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September 02, 2011

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R is stable? Has he ever looked at the NEWS file for R?

I use R daily. Almost every single .0 release of R has changes to the core that break my packages/scripts. The upcoming 2.14.0 release is doing that by introducing required NAMESPACEs, forcing me to re-write some code that was originally written to work with both S3 and S4 generics.

I have sent 100+ bug reports to R-core and package developers over the past 10 years. Way more than with SAS. My most recent bug report to R-core was flatly rejected, probably because it was a very rare bug and would have taken a fair bit of work to fix. Fair enough for a volunteer project, but not the kind of attitude that a commercial product would have.

For mission-critical use, the only way to keep R reliable and stable is to set it up with the necessary packages and then never update/upgrade.

I live R, but if my life depended on R or SAS, I would choose SAS.

SAS has had quite a few bugs over the years as well, to the point where I have had instructions "not to debug SAS." Don't forget the infamous and embarrassing "where/by" bug (where using a where clause with a by statement in SAS 9.1.3 caused one observation per by group to be deleted).

R and SAS are both huge pieces of software. They both have many bugs, and SAS certainly doesn't win in this area in my experience.

I agree that the proprietary vendors face a challenge, but I think it will take longer than 10 years for them to end up like Sun. That's because the migration from Solaris to Linux was a relatively easy one compared to the SAS to R conversion. Companies have thousands of SAS programs to convert to R.

Regarding big data, I don't think virtual memory has anything to do with SAS's advantage. For example, when doing linear regression, simply storing sums of squares and crossproducts is sufficient to solve the problem regardless of the number of observations involved. SAS could analyze billions of records back when mainframe memory was tiny compared to today's desktops. Of course some algorithms require all data be in memory at once, but for those SAS and R face the same challenge.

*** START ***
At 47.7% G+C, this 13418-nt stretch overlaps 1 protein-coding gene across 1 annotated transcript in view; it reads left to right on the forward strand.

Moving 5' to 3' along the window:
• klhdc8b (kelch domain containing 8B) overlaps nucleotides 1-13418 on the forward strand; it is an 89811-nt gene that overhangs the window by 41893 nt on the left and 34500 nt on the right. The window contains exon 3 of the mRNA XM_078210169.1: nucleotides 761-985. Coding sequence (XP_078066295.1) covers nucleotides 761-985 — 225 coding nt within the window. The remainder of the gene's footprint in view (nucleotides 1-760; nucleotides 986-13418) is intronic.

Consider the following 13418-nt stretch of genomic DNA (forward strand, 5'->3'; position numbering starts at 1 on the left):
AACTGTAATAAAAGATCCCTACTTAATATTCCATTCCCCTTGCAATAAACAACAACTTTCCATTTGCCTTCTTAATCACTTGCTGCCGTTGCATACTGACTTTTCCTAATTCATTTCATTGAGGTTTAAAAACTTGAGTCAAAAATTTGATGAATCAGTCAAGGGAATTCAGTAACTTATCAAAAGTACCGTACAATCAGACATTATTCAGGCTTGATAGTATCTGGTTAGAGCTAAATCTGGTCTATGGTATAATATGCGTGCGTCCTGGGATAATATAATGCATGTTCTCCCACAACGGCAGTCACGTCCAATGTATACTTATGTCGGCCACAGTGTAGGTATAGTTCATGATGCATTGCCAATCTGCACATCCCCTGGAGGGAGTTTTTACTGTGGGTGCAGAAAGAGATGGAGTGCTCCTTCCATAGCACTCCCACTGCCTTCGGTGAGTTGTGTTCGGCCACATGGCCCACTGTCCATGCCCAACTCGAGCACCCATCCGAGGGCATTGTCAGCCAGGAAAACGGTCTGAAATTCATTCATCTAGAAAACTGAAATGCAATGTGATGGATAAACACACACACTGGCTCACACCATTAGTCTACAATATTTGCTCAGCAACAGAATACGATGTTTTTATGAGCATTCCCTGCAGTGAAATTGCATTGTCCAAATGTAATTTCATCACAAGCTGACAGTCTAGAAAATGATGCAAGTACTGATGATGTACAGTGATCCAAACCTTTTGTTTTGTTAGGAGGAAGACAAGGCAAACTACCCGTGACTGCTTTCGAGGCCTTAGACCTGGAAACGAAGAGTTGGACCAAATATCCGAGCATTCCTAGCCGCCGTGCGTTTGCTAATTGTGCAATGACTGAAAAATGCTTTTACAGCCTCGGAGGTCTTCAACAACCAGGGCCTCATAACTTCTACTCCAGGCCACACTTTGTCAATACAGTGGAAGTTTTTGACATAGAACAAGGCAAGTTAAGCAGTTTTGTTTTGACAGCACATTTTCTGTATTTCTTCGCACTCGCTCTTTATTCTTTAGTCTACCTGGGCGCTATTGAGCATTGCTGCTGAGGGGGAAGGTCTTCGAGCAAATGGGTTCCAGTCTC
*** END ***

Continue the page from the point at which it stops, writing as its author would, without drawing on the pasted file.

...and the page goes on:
For anyone interested in seeing how many data analysis tasks are done in SAS, R, SPSS & Stata, see http://r4stats.com.

Cheers,
Bob Muenchen

Hm. This was supposed to be a comment on Steve Miller's site, but somehow it ended up here!

Yes there should realize the reader to RSS my feed to RSS commentary, quite simply

In my experience the R cognoscenti do not like to involve themselves
with mundane matters like “quality control”. Recently, Zhang et al.
2011 published some simulation results indicating serious problems with
the lme4 package. I verified some of the results and posted to the
R list. There was absolutely no response whatsoever.

For comparison I used AD Model Builder which is free software. It got results close to those reported by Zhang et al. for SAS NLMIXED.

I certainly would not use R for any serious mixed model analysis.
The link is.

https://stat.ethz.ch/pipermail/r-sig-mixed-models/2011q4/006953.html

New verion of SAS is much better and have less bugs. We use it in our company. I choose SAS.

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